Go higher or lower for more eco-friendly flights
Flying planes at slightly higher or lower altitudes could decrease the negative environmental impact suggests new research from Imperial College London.
Sound and touch
Robert Bosch Venture Capital co-led the $20m Series B funding round into UltraSense, a Californian startup that uses ultrasound to create a touch interface on any kind of surface, plastic, metal, wood or ceramic. Using soundwaves for user interfaces is an emerging technology being explored by a number of companies, from carmakers to appliance manufacturers.
Investments in breakthrough technology like this are one reason why Robert Bosch Venture Capital is one of the few corporate venture arms named in Sifted’s list of 29 deeptech investors you need to know.
Finance for gig workers
Spanish bank BBVA and venture capital fund Anthemis invested in the £1m seed round of Wollit, a UK fintech offering gig workers an income guarantee/loan service to help smooth out lumpy earnings as the hours they work fluctuate.
Eight predictions about the future of banking
Leaders from Visa, money transfer company TransferWise and US fintech CashStacks talked about the evolution of banking at the World Forum Disrupt Summit last week. Our favourite suggestion: banks should reframe themselves as identity management services.
Food and drink
Tackling food waste
Unilever teamed up with food waste startup Too Good to Go for a pilot to see if they could sell off close-to-expiry food items at a discount. The trial in Belgium saw the company sell off around 2,000 items, including Knorr soups, Lipton Lychee Ice Tea and Ben and Jerry’s ice cream through the Too Good to Go app, saving them from landfill.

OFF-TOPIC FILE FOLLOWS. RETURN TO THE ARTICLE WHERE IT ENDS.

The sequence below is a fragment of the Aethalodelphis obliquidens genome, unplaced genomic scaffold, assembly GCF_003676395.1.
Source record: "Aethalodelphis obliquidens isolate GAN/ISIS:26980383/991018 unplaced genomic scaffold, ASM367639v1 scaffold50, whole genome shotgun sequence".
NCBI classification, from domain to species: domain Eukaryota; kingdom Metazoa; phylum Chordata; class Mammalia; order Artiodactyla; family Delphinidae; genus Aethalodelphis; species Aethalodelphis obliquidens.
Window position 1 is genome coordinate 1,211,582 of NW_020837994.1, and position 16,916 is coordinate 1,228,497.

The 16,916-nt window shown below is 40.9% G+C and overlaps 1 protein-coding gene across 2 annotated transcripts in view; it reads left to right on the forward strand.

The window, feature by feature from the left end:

Restaurants and supermarkets have already been working for some time with Too Good to Go and its Swedish rival Karma, but now food manufacturers are increasingly getting in the game.
Breakthroughs in law
Deloitte Legal has teamed up with Conception X, the venture builder, to help UK PhD students create new startups that could disrupt the legal industry. Deloitte partners will mentor the PhD students in exchange for getting a first view of the tech that could change the sector.
Stickers for tracking
If big-name investors were a guarantee of success, Wiliot, an Israeli-US tracking startup, would be a sure-fire winner. The company makes Bluetooth stickers that can make everyday items, from clothes to Amazon packages trackable and just raised $20m to develop the concept further. Corporate investors Amazon Web Services, Samsung and Qualcomm had already backed the company. Now Avery Dennison, Pepsico and Maersk have joined them.
Audi has had to halt production of its electric e-tron SUV because of difficulties with battery supplies. Audi had planned to build 80,000 e-trons this year but LG Chem, it’s South Korean battery supplier can apparently only promise 40,000. Jaguar Land Rover has also had to reduce production of the I-Pace electric SUV because of problems with battery supplies from LG Chem.